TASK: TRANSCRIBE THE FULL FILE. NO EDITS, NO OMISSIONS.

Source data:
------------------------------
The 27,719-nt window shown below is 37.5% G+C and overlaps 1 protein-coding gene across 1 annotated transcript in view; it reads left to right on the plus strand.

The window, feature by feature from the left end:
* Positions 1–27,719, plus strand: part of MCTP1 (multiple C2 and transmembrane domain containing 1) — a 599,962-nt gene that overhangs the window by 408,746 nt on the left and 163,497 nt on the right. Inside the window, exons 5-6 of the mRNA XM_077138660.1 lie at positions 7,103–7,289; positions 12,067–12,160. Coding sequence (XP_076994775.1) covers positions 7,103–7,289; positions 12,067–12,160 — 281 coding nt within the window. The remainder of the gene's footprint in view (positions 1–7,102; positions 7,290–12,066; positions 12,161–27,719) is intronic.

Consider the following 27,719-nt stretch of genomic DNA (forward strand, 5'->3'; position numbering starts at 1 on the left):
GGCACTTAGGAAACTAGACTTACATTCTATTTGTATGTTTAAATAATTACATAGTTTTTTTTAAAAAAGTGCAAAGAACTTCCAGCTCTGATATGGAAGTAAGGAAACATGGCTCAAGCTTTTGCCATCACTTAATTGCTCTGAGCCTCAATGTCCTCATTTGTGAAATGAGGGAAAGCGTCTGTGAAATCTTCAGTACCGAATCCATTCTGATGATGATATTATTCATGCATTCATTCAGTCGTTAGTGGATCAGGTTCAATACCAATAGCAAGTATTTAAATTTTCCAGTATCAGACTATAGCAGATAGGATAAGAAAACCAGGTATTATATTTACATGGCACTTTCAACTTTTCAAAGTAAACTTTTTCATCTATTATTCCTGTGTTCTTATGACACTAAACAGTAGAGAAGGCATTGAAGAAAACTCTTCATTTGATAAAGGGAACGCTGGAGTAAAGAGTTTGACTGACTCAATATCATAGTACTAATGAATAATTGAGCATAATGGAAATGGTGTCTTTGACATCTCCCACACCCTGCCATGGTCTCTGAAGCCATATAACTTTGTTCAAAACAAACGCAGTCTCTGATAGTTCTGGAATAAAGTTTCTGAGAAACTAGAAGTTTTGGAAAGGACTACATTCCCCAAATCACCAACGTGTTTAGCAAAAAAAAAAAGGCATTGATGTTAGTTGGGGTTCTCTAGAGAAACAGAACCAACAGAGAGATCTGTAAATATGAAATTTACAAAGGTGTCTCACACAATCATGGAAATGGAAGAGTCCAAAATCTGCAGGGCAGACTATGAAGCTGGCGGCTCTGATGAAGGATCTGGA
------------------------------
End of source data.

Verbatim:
The 27,719-nt window shown below is 37.5% G+C and overlaps 1 protein-coding gene across 1 annotated transcript in view; it reads left to right on the plus strand.

The window, feature by feature from the left end:
* Positions 1–27,719, plus strand: part of MCTP1 (multiple C2 and transmembrane domain containing 1) — a 599,962-nt gene that overhangs the window by 408,746 nt on the left and 163,497 nt on the right. Inside the window, exons 5-6 of the mRNA XM_077138660.1 lie at positions 7,103–7,289; positions 12,067–12,160. Coding sequence (XP_076994775.1) covers positions 7,103–7,289; positions 12,067–12,160 — 281 coding nt within the window. The remainder of the gene's footprint in view (positions 1–7,102; positions 7,290–12,066; positions 12,161–27,719) is intronic.

Consider the following 27,719-nt stretch of genomic DNA (forward strand, 5'->3'; position numbering starts at 1 on the left):
GGCACTTAGGAAACTAGACTTACATTCTATTTGTATGTTTAAATAATTACATAGTTTTTTTTAAAAAAGTGCAAAGAACTTCCAGCTCTGATATGGAAGTAAGGAAACATGGCTCAAGCTTTTGCCATCACTTAATTGCTCTGAGCCTCAATGTCCTCATTTGTGAAATGAGGGAAAGCGTCTGTGAAATCTTCAGTACCGAATCCATTCTGATGATGATATTATTCATGCATTCATTCAGTCGTTAGTGGATCAGGTTCAATACCAATAGCAAGTATTTAAATTTTCCAGTATCAGACTATAGCAGATAGGATAAGAAAACCAGGTATTATATTTACATGGCACTTTCAACTTTTCAAAGTAAACTTTTTCATCTATTATTCCTGTGTTCTTATGACACTAAACAGTAGAGAAGGCATTGAAGAAAACTCTTCATTTGATAAAGGGAACGCTGGAGTAAAGAGTTTGACTGACTCAATATCATAGTACTAATGAATAATTGAGCATAATGGAAATGGTGTCTTTGACATCTCCCACACCCTGCCATGGTCTCTGAAGCCATATAACTTTGTTCAAAACAAACGCAGTCTCTGATAGTTCTGGAATAAAGTTTCTGAGAAACTAGAAGTTTTGGAAAGGACTACATTCCCCAAATCACCAACGTGTTTAGCAAAAAAAAAAAGGCATTGATGTTAGTTGGGGTTCTCTAGAGAAACAGAACCAACAGAGAGATCTGTAAATATGAAATTTACAAAGGTGTCTCACACAATCATGGAAATGGAAGAGTCCAAAATCTGCAGGGCAGACTATGAAGCTGGCGGCTCTGATGAAGGATCTGGA